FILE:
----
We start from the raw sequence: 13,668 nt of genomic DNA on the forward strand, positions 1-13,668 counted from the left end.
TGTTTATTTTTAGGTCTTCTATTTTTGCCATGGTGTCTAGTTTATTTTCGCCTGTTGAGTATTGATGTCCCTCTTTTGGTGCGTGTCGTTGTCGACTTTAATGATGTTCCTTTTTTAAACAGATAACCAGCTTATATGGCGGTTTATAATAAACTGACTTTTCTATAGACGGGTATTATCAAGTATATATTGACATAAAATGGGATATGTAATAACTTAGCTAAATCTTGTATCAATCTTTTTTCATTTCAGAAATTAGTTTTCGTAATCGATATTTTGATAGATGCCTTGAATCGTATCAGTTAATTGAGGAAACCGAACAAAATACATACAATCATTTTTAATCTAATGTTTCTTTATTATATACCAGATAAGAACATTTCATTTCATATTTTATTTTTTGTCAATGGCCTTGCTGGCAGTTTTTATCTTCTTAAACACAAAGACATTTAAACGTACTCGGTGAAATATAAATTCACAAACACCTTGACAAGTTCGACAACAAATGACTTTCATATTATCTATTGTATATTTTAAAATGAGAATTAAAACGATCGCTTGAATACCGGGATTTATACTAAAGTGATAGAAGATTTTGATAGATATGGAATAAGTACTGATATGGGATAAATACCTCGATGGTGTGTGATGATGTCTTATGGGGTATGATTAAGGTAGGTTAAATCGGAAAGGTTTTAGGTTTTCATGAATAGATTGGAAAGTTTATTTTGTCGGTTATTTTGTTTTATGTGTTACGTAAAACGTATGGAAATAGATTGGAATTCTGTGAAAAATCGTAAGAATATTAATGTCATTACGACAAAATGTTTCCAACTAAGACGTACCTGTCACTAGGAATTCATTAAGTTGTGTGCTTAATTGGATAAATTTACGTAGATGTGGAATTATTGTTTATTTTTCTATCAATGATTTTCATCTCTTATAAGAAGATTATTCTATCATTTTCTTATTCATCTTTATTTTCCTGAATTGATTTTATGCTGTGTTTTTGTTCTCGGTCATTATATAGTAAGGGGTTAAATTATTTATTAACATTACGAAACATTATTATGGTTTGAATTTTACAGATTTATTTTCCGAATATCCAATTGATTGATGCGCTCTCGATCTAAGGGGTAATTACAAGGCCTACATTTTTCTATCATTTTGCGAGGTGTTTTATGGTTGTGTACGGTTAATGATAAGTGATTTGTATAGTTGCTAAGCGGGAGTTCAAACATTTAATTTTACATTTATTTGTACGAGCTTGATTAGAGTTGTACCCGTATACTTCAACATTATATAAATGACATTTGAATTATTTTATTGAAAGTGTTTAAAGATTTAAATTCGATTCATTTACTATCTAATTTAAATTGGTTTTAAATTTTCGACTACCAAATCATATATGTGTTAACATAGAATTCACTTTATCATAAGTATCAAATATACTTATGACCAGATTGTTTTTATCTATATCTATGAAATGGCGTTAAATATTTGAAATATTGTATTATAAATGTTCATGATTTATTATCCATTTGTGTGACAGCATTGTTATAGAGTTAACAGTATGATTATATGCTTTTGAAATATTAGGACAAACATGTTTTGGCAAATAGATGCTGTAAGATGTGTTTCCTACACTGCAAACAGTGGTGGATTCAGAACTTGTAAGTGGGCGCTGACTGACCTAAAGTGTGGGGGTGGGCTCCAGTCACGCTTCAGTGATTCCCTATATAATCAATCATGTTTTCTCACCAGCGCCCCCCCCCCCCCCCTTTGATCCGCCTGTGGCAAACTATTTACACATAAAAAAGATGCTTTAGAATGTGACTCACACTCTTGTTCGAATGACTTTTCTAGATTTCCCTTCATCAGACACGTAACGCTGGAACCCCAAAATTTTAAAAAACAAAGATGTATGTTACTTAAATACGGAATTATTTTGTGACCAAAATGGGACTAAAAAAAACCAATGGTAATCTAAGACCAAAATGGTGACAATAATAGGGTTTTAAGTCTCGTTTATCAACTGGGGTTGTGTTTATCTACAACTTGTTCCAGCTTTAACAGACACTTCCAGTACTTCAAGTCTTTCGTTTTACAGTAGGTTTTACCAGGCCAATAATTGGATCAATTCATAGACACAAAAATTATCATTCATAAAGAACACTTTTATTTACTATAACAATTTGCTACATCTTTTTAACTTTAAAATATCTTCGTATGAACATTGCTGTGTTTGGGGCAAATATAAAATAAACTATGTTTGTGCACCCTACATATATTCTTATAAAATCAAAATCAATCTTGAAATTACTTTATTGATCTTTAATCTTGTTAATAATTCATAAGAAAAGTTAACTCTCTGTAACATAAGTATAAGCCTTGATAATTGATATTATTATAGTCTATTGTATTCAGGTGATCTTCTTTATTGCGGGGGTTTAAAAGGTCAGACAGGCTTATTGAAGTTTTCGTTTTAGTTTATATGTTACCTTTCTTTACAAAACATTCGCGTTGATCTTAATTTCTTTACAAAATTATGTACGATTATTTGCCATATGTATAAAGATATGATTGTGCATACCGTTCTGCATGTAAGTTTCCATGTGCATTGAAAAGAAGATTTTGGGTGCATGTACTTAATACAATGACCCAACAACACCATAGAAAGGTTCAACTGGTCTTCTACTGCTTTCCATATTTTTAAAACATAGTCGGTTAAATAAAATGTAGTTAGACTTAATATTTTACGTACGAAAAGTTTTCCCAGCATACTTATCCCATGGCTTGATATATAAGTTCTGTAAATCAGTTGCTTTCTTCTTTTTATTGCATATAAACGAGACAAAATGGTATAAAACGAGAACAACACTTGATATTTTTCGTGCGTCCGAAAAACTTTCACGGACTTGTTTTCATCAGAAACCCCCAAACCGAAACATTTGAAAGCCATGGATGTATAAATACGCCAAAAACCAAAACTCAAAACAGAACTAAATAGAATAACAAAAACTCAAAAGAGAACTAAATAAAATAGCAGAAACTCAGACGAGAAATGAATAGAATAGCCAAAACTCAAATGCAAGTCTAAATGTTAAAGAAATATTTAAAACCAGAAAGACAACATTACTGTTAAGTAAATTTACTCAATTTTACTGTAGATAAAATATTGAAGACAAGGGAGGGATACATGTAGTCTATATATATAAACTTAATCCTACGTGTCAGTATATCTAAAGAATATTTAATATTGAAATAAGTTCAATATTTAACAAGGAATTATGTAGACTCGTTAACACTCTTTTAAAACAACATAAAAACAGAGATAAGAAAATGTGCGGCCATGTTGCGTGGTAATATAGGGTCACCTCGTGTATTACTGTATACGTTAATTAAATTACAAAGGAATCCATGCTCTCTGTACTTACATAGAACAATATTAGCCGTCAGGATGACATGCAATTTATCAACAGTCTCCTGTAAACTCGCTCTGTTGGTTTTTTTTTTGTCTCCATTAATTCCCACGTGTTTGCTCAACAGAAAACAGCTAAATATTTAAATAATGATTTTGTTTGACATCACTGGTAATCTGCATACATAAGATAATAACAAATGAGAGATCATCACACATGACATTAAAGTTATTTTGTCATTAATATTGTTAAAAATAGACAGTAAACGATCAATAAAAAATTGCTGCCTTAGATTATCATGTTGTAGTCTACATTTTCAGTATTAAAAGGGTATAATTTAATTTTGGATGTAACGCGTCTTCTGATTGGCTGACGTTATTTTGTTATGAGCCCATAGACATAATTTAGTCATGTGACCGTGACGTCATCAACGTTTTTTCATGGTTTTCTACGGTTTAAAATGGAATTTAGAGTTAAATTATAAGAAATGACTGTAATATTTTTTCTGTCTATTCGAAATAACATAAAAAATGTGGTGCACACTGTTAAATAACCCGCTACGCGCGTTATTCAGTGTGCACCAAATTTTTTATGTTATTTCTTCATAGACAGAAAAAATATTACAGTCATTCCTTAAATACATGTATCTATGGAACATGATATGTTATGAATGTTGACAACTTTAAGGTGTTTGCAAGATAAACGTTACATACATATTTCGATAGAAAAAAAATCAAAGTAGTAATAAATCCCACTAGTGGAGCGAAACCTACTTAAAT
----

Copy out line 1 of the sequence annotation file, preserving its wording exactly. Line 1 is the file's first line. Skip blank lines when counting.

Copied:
We start from the raw sequence: 13,668 nt of genomic DNA on the forward strand, positions 1-13,668 counted from the left end.